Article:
03 December 2010

Preserving Endangered Languages with GigaPan

CREATE Lab's Laura Tomokiyo recently returned from the Elders and Youth Conference in Barrow, Alaska, where she utilized GigaPan to help document Inupiak culture and language.

View several GigaPans taken during the Elders and Youth Conference

"I've been working with the Inupiat Heritage Center in Barrow, Alaska to do language and cultural documentation using GigaPan. GigaPan allows us to capture images of broad scenes - places and practices of cultural importance - and talk about fine detail in context. By introducing GigaPan as a tool for documenting endangered languages, we hope to capture linguistic events that are not easily elicited using conventional techniques while at the same time recording valuable cultural and environmental information and providing a tangible resource - the photographic archive - to the community. The larger objective is to develop standards for using GigaPan as a language documentation tool, so that the many endangered language communities that do have the necessary resources - technological infrastructure and language advocacy - are empowered to undertake their own documentation projects.

Preservation and perpetuation of the Inupiaq language is of critical importance to the community. Elders are most comfortable speaking Inupiaq. Their children - today's community leaders - are bilingual, but at a great price - they were punished for speaking their own language and sent away to schools in other parts of the country. As a result, English dominates among youth. Providing opportunities for youth to engage authentically in Inupiaq conversation is imperative for the survival of the language.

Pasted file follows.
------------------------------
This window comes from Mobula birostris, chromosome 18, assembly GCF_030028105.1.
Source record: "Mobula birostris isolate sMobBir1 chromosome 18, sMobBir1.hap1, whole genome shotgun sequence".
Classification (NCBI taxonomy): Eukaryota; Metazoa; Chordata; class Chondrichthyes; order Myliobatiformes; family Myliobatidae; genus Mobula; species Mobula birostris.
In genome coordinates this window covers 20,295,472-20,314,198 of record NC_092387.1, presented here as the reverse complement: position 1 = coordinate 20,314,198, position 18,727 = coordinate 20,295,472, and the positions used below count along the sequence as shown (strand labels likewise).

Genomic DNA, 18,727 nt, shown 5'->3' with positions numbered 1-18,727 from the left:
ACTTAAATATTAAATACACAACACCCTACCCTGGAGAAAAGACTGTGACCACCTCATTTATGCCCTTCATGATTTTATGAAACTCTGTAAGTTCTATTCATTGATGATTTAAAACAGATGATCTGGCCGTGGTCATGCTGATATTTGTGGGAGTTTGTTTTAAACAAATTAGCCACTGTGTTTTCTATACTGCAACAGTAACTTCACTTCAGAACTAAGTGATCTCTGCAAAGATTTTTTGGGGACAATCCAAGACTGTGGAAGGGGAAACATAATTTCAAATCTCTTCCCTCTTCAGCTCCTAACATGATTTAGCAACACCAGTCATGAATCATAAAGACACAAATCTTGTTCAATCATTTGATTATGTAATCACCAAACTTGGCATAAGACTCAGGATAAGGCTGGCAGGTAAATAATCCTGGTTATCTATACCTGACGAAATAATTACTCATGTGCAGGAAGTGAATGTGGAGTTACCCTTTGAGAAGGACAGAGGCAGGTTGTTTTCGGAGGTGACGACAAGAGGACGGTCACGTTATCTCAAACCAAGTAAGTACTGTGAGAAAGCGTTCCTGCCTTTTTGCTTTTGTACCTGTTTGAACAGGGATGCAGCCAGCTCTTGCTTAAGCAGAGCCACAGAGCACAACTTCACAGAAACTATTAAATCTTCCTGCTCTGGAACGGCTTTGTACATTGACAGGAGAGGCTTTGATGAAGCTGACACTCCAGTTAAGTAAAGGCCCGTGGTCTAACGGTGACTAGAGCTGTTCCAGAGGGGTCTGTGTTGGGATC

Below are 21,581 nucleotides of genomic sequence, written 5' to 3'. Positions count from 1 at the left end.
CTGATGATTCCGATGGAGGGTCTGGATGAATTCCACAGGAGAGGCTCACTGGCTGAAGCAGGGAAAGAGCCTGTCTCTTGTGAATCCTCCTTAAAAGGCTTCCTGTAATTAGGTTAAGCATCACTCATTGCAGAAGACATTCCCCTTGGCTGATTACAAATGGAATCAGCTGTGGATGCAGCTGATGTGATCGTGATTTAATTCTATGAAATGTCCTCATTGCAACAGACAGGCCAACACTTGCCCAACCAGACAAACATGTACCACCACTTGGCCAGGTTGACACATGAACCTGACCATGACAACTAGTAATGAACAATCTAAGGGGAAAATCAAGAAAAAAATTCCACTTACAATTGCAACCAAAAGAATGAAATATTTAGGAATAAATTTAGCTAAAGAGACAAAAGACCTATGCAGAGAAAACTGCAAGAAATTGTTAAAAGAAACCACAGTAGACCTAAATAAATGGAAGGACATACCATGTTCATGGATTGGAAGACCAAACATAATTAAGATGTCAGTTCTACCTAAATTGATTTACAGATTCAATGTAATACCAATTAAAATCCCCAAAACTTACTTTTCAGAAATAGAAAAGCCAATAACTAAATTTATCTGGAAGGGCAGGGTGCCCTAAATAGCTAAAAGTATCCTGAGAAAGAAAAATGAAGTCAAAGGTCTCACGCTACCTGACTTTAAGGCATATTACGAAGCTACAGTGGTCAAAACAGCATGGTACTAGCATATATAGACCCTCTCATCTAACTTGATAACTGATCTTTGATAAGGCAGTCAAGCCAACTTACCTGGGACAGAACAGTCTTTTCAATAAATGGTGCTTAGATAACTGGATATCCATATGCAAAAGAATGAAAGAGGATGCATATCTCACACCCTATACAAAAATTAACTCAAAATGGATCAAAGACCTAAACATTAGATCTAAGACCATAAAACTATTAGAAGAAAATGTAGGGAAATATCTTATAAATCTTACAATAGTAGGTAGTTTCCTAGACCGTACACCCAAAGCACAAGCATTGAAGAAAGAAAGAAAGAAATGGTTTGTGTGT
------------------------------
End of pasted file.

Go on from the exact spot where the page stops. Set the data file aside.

At the recent Elders and Youth Conference, which focuses on intergenerational learning and transmitting of core Inupiat values and knowledge, I ran several workshops to introduce GigaPan to the community. Some of the sessions focused on prints, which triggered animated discussion between elders about the difference between villages. Youth from several villages learned to use the GigaPan equipment, and hope to prepare a traveling gallery in the weeks leading up to or following the upcoming Messenger Feast (Kivgiq). Native speakers at the Heritage Center are developing annotations for panoramas in Inupiaq, as we develop best practices for cross-generational interaction with GigaPan panoramas for language documentation."

Laura Tomokiyo is a project scientist in the CREATE Lab. She coordinates the GigaPan Dialogues project with UNESCO, the Documenting our Heritage project with the North Slope Borough of Alaska, and formerly the Civil War Trails project with the Commonwealth of Pennsylvania and the National Civil War Museum. Before coming to the CREATE Lab, Laura worked for over 15 years in spoken language understanding, including 6 years at a speech synthesis start-up and 3 years in Japan working for Toshiba, the Electrotechnical Labs, and Denshi-Tsuushin Daigaku.  She holds an SB from MIT in Computer Science, an MS in Computational Linguistics from CMU, and a PhD in Language Technologies from CMU.

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